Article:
November 8, 2011

Sugarcane Being Developed for the Colder, Dryer Areas of S. Brazil

Author: Michael Cordonnier/Soybean & Corn Advisor, Inc.

A consortium of state and federal research organization are developing new sugarcane varieties that can thrive in colder and dryer areas of Rio Grande do Sul in southern Brazil. Since sugarcane production is currently very limited in the state, research is being conducted on all aspects of sugarcane production including: soil fertility, soil preparation, nitrogen fixation, production practices, and the infrastructure needed to produce and process the sugarcane.

It is anticipated that the sugarcane produced in the state will be used for the production of ethanol. The state is currently deficit in ethanol production and the fuel must be transported into the state from Parana or Sao Paulo at a high cost. Producing sugarcane within the state would give farmers an additional option in their crop selection as well as reduce the cost of ethanol for motorists within the state.

Researchers had originally set a goal of developing sugarcane varieties suitable for the state that were as productive as sugarcane currently being grown in the state of Sao Paulo, but they have already surpassed that goal. In small demonstration areas, they have already achieved sugarcane yields of 85 to 90 tons per acre, which is equal to or superior to yields currently being achieved in the state of Sao Paulo, which is the largest sugarcane producing state in Brazil.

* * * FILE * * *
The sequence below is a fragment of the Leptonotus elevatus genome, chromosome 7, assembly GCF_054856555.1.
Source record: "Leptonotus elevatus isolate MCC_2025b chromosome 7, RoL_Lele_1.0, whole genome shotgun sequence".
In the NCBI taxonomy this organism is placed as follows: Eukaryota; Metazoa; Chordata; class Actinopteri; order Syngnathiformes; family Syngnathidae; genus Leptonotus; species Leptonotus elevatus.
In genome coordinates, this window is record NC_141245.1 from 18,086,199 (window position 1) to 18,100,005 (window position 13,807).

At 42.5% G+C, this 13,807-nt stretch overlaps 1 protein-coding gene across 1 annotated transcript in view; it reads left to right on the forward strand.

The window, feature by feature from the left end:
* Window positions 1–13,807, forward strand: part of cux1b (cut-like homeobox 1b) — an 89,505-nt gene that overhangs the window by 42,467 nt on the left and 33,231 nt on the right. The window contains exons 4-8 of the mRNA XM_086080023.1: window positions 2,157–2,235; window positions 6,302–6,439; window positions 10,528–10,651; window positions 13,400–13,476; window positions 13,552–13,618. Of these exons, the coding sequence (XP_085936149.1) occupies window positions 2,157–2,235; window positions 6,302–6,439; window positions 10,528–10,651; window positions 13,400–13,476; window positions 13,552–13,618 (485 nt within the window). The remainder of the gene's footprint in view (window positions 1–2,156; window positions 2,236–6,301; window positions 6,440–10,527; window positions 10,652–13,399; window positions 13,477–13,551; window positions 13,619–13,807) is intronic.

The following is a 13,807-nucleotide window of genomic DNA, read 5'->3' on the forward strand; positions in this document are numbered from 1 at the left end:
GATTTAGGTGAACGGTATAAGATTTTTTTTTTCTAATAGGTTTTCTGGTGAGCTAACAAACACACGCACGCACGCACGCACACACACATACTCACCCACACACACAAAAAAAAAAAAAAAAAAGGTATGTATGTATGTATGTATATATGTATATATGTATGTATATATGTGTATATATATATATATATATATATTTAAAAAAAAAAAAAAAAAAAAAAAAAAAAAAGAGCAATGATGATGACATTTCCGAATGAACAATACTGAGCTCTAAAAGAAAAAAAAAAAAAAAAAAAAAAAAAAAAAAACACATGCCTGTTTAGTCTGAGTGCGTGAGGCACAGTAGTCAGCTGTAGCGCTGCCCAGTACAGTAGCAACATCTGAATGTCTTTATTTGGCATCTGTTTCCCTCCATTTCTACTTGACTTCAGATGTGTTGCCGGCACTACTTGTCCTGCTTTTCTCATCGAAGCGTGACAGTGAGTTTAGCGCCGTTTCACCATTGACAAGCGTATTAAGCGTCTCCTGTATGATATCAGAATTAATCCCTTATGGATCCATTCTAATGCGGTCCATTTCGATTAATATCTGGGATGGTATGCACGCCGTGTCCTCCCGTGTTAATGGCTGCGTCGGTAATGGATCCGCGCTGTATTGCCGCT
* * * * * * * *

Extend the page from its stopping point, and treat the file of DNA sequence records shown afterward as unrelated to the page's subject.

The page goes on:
The soils in Rio Grande do Sul are not as fertile as the soils in Sao Paulo so a lot of research is being conducted on how to reduce potential fertilization costs in the state. In that light, researchers are working on improving the nitrogen fixation capacity of the new sugarcane varieties. At the State Research Foundation for Crop and Livestock Production in Rio Grande do Sul (FEPAGRO), they have identified new nitrogen fixing bacteria that could reduce fertilizer costs for sugarcane production. These bacteria can take nitrogen from the air and convert it into nitrogen that the sugarcane plant can utilize; similar to what occurs in soybean production. With these nitrogen fixing bacteria, the cost of nitrogen fertilizer for sugarcane production would be greatly reduced.

Most of the research is still in the testing phase, but by the end of 2012, researchers hope to have a preliminary plan in place that they can present to the farmers in the state interested in exploring sugarcane production.

Sugarcane production in Brazil has declined for several years in a row due to inclement weather and a lack of investments in renovation of existing sugarcane production. Brazil needs to greatly expand its ethanol production in the coming years to just keep up with the domestic demand. More than 90% of the new cars in Brazil are flex fuel vehicles that can utilize gasoline, ethanol, or any combination of the two.